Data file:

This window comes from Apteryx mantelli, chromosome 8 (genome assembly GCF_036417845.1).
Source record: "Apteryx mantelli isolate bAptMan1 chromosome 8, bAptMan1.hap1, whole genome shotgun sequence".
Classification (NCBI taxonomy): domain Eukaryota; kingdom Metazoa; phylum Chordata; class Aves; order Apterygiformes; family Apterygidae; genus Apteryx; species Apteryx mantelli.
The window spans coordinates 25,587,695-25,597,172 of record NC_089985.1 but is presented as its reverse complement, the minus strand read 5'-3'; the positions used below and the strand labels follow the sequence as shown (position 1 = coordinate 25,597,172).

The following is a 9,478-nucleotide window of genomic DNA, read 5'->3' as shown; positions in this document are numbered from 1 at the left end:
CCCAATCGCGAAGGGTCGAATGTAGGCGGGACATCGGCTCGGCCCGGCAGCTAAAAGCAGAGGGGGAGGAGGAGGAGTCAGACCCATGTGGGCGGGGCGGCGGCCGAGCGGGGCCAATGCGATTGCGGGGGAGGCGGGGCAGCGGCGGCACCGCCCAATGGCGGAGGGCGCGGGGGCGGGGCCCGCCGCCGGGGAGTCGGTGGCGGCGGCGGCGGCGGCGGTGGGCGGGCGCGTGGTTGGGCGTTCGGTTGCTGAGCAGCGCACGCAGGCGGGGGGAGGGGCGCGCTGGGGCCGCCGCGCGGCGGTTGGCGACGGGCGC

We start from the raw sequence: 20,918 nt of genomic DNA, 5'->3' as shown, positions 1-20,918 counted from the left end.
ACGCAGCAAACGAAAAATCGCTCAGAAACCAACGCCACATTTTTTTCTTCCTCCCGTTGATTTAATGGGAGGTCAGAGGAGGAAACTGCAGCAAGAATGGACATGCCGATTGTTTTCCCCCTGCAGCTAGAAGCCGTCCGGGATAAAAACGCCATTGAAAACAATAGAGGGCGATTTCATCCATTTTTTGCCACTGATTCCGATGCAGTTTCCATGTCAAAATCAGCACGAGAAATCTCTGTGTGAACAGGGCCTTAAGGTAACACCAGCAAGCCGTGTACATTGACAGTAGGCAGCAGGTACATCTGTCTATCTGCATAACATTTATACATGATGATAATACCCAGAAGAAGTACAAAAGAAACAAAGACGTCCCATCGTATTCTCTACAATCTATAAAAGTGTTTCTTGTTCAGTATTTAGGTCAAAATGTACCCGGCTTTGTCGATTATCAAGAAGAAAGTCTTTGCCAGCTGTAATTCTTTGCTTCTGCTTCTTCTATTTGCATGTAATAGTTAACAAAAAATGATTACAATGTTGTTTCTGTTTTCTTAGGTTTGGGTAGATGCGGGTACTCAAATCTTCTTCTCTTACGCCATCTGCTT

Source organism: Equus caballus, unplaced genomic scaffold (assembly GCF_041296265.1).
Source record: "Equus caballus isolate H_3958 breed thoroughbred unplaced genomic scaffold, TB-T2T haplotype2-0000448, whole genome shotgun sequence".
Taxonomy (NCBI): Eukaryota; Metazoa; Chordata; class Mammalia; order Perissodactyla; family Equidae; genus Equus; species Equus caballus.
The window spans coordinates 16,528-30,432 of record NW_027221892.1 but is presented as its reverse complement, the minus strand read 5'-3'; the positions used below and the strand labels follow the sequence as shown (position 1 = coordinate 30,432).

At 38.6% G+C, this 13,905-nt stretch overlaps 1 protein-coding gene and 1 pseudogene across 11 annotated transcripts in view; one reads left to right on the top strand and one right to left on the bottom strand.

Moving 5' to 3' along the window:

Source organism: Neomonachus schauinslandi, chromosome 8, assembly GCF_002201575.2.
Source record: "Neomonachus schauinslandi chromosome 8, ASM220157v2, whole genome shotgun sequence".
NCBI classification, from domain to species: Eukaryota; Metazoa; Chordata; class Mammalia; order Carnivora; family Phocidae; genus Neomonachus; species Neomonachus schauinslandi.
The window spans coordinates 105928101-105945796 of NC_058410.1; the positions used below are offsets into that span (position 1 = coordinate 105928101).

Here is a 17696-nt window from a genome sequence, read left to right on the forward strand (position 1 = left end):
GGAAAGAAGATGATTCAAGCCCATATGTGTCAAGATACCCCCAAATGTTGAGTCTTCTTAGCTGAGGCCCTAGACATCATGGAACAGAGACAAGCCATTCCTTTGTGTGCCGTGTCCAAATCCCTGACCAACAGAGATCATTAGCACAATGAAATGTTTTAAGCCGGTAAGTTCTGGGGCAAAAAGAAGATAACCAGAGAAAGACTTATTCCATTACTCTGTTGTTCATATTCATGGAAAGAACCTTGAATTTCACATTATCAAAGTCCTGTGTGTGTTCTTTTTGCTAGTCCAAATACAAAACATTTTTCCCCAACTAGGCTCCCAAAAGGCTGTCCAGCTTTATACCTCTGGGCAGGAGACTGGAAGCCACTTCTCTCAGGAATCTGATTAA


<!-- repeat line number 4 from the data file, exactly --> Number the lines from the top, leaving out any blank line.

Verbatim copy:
The window spans coordinates 25,587,695-25,597,172 of record NC_089985.1 but is presented as its reverse complement, the minus strand read 5'-3'; the positions used below and the strand labels follow the sequence as shown (position 1 = coordinate 25,597,172).